When Roe and Schmidt reached the city of Napa, they stopped at a saloon on Brown Street. Roe had initially planned to rob the Bank of Napa, located less than 600 feet from the courthouse, but after a conversation with the bartender confirming that John Greenwood was a wealthy man, Roe decided to return to the Greenwood ranch for a second search.
Upon entering the residence, Roe grabbed John Greenwood and fired two shots at close range into the left side of his head. The first shot passed downward into John’s mouth, dislodging a tooth that he spit out onto the hall floor, while the second angled upwards and embedded itself in his skull. While John feigned death, Roe rebound his feet and retied the gag. He then entered the bedroom and fired a single shot into Lucina’s skull.
Roe never found the stash he was looking for. He pocketed $4, none of which he shared with Schmidt, and some jewelry he could pawn in San Francisco. After extinguishing the house lights, the thieves made their final getaway via Lucina’s horse and buggy. In Cordelia, they found a grove of trees where they slept undetected.
The following morning, John Greenwood summoned every ounce of strength that remained as he unbound his feet and crawled from his home in search of help. He made his way down the dirt road until he reached the front gate of his property, where he was found by his neighbor, Hugh Kelly.
Napa County sheriff George McKenzie immediately launched an intense manhunt for the two killers. Contributions for a reward for the capture of both men came from John Greenwood ($1,200), Napa citizen Levi George ($250) and Sheriff McKenzie ($250), and California governor Henry Harrison Markham signed a bill offering a reward of $2,500. The entire community was willing to lynch the men who had killed Lucina Greenwood.
After 11 months of false arrests, the first break in the case finally came. On Jan. 1, 1892, a detective in Denver overheard a man drunkenly brag to a saloon keeper of his participation in a murder. He identified himself as Carl Schmidt and revealed that he had helped another man rob and murder the Greenwoods in Napa. Schmidt was arrested and booked in the Denver County Jail to await extradition to Napa.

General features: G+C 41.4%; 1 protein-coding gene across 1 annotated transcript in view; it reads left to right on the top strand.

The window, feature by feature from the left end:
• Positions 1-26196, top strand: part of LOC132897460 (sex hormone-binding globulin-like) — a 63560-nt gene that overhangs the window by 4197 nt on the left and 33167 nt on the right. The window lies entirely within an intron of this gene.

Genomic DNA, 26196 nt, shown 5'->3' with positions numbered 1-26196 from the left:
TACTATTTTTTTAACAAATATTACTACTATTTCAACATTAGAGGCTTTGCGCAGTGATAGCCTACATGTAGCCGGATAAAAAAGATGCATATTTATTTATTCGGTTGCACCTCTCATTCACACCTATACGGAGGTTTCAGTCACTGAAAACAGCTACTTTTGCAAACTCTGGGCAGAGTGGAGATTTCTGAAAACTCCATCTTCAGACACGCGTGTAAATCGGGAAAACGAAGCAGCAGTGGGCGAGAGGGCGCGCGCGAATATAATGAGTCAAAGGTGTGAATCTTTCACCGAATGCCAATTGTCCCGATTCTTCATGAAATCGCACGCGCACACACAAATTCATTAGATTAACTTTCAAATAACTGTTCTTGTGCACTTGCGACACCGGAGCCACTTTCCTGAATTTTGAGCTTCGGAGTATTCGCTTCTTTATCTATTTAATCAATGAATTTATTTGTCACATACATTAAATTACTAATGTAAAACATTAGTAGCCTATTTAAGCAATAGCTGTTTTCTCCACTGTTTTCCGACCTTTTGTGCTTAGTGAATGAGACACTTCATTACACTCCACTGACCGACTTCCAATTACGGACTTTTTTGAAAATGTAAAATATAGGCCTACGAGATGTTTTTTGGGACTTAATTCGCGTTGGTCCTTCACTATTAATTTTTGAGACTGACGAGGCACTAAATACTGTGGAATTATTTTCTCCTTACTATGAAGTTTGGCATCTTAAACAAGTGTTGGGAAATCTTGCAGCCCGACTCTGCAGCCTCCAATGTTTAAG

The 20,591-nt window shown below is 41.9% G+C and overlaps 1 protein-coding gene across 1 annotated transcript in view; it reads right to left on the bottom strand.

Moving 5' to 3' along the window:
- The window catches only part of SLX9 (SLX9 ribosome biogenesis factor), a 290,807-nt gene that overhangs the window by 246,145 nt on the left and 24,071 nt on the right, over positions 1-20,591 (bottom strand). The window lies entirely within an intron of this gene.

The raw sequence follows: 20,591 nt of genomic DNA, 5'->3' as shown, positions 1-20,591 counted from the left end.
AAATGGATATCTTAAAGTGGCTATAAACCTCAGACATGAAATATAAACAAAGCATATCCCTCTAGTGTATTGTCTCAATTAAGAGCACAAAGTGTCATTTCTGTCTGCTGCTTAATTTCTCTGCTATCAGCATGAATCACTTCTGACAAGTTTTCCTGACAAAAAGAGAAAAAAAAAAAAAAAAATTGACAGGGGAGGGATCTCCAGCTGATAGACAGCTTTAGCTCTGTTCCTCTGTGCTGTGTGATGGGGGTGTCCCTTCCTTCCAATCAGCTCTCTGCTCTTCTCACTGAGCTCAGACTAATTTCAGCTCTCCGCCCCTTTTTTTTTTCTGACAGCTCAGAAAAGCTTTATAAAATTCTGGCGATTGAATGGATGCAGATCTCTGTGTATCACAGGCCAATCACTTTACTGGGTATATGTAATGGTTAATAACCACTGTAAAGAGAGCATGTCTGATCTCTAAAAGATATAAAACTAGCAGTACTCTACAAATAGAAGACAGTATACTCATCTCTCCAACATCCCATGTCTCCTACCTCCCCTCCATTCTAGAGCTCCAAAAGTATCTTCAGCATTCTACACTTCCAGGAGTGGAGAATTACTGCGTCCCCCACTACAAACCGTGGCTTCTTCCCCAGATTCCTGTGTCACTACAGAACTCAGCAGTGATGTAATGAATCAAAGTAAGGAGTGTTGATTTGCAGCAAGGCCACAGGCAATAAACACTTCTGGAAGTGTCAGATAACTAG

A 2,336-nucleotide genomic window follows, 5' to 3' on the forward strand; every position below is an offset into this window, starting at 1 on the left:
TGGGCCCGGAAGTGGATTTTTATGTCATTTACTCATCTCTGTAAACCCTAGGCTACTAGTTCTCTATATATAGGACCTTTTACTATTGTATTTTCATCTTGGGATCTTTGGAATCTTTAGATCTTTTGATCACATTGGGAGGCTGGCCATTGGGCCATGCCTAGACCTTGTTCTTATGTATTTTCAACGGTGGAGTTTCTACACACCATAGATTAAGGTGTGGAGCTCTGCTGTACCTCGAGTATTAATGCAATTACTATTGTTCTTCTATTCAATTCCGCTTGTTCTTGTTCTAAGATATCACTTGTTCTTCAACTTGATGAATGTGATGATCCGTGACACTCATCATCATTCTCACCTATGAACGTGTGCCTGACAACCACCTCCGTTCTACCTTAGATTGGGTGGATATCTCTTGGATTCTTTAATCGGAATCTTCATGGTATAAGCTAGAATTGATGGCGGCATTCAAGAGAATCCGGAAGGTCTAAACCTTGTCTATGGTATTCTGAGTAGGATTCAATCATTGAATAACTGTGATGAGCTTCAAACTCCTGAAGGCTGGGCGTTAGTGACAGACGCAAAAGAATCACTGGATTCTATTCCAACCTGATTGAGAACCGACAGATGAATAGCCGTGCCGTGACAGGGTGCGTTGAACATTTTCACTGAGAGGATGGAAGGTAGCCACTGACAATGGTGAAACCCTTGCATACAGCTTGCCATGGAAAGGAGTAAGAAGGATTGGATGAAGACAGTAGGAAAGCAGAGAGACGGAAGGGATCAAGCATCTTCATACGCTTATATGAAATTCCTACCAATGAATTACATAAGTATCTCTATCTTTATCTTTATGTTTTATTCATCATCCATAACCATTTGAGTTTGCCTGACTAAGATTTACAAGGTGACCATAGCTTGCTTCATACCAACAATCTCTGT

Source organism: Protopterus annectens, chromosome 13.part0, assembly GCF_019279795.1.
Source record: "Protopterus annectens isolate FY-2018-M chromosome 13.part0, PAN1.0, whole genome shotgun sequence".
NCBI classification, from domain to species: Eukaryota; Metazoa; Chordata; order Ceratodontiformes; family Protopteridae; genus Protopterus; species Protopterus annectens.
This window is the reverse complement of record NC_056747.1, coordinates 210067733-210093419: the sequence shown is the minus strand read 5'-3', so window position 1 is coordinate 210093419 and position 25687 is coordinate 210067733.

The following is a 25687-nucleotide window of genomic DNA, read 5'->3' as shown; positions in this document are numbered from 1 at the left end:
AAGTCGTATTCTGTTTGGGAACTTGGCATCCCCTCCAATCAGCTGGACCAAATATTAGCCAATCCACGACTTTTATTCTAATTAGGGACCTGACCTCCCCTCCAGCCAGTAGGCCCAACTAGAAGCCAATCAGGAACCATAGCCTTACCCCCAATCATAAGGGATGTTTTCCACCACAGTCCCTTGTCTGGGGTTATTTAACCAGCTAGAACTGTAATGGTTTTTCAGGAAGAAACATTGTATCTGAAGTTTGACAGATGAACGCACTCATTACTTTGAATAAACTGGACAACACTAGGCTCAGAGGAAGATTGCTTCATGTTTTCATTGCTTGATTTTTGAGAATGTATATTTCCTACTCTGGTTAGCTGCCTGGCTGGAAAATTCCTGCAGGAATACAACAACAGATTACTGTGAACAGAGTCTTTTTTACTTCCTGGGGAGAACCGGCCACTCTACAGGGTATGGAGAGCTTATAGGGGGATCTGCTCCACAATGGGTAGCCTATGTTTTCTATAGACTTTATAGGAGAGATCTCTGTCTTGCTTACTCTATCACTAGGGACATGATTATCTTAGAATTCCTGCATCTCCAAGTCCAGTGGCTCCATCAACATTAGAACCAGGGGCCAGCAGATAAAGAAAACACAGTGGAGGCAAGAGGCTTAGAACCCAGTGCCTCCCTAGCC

At his trial, Schmidt admitted his participation in the robbery of the Greenwood residence but maintained his innocence in relation to the poisoning and shooting of John and Lucina Greenwood. William Roe was solely to blame for the death of Lucina and the injuries inflicted upon John, he explained.
In order to escape the gallows with an insanity defense, Schmidt carried on conversations with invisible demons and threatened the judge. On May 28, 1892, he was found guilty of first-degree murder and sentenced to imprisonment for life. His ploy had worked. Sheriff McKenzie personally delivered him to San Quentin where he served his sentence out on Crank’s Alley, the prison ward devoted to the mentally insane.
Four years later, history repeated itself. While tanked up on black label whiskey in a San Fernando Valley saloon, William Roe drunkenly bragged to the saloon keeper of his Napa crimes. Upon searching Roe, Los Angeles County sheriff John Burr found a small bottle of poison and a sharpened butcher knife.